October 17, 2021 – Twenty-ninth Sunday in Ordinary Time
The following is a homily I delivered back in 2018, based on the same reading from Hebrews that we have today – Hebrews 4:14-16
When I need advice or help with a particular problem, I tend to go to someone with expertise in that area – someone who has experienced the same situation. Whether they succeeded or failed, at least they have been through it and can share their experience.
It’s why I used to call my dad when I had car trouble. It’s why our kids came to us when it was time to potty-train their own kids. It’s why our parish has married couples facilitate marriage preparation for engaged couples – to share with them the highs and lows of marriage, along with the pitfalls to avoid.
We also want to be sure our source has real-life expertise. For instance, I want to learn to drive a car from someone who has driven before, not someone who has only read about driving. When I hire someone, I don’t depend on a paper resume alone; I make some phone calls to people that have worked with the applicant to get real-life input.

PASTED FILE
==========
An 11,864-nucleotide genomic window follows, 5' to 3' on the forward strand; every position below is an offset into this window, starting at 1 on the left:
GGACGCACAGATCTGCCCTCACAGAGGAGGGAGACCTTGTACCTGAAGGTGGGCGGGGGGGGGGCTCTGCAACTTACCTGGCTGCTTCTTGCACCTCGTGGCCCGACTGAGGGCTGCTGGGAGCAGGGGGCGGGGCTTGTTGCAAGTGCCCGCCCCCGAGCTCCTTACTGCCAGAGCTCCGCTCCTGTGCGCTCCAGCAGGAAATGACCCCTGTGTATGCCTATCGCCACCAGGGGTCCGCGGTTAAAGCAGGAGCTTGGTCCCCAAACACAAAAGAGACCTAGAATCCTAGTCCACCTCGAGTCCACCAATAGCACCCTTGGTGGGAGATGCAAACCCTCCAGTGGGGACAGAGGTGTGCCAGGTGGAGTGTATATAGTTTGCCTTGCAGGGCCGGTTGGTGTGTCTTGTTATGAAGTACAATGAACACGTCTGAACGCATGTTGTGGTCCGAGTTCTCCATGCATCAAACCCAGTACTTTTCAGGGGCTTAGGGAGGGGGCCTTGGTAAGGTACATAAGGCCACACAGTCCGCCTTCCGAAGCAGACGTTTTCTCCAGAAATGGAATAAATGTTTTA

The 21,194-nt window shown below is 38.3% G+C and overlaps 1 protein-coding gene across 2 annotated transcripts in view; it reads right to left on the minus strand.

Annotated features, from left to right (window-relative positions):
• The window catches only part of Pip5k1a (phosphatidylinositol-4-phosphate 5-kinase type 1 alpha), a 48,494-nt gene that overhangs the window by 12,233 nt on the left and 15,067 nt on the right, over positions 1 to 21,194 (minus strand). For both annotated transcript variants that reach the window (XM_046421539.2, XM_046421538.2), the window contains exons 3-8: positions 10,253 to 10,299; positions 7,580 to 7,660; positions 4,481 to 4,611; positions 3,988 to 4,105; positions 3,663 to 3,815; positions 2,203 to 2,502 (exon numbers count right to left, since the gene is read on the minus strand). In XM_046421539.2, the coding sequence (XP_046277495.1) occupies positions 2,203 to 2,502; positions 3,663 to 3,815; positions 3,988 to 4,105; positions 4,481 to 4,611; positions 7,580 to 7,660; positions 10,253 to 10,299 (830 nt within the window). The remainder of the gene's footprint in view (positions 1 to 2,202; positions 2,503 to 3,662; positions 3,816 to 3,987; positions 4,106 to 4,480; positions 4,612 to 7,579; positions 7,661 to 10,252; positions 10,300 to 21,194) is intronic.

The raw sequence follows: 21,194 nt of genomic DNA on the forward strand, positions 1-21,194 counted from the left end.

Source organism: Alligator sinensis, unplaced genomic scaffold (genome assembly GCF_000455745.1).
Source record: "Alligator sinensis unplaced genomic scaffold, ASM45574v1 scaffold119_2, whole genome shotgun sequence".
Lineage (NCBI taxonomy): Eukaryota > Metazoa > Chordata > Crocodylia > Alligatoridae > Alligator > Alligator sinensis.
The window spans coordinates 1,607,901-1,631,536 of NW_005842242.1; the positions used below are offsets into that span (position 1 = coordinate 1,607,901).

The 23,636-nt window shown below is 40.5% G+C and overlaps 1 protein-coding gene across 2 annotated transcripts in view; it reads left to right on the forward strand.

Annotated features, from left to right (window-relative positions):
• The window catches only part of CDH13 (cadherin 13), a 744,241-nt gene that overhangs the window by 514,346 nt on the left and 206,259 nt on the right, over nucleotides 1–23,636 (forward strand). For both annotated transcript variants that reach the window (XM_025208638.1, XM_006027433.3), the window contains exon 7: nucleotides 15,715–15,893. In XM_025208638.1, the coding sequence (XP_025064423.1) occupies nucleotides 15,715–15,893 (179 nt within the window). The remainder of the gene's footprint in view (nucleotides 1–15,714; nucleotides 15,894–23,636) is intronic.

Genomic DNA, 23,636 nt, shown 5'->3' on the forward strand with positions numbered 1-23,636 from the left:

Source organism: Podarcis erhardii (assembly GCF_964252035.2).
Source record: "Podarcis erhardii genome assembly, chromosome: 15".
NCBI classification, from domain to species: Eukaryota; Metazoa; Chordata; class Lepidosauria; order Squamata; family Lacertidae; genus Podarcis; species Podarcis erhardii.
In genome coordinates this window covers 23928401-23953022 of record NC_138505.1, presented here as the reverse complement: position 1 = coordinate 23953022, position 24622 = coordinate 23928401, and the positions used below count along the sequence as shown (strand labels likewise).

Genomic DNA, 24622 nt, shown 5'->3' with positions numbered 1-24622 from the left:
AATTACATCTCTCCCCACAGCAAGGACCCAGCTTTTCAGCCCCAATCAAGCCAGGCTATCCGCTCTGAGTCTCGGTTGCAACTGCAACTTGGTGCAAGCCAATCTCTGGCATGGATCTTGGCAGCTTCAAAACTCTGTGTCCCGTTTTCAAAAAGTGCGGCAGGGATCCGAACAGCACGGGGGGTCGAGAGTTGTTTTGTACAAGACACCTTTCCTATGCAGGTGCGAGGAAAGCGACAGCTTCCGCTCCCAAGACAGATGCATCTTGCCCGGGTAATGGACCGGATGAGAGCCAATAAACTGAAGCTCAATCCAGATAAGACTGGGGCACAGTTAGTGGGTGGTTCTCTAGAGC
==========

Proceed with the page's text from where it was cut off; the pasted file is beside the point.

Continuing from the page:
This desire for practical expertise comes to mind for two reasons – the recent canonization of seven individuals to sainthood and today’s reading from the Letter to the Hebrews.
I was inspired by the canonizations. They were signs of hope and encouragement in an age when both are lacking. These men and women, now saints, were ordinary people that accomplished extraordinary things. These ordinary people were sinners like us that stumbled and fell while on their journey, eventually finding solid footing and continuing their pursuit of goodness, truth, beauty, justice, and love.
My wife, Carol, attended the canonizations. The priest that traveled with the group emphasized that they were there as pilgrims, not tourists. This concept resonated with me. Tourists are looking around, taking in the sights. But pilgrims are searching, in this case searching for the path that would lead them closer to Jesus.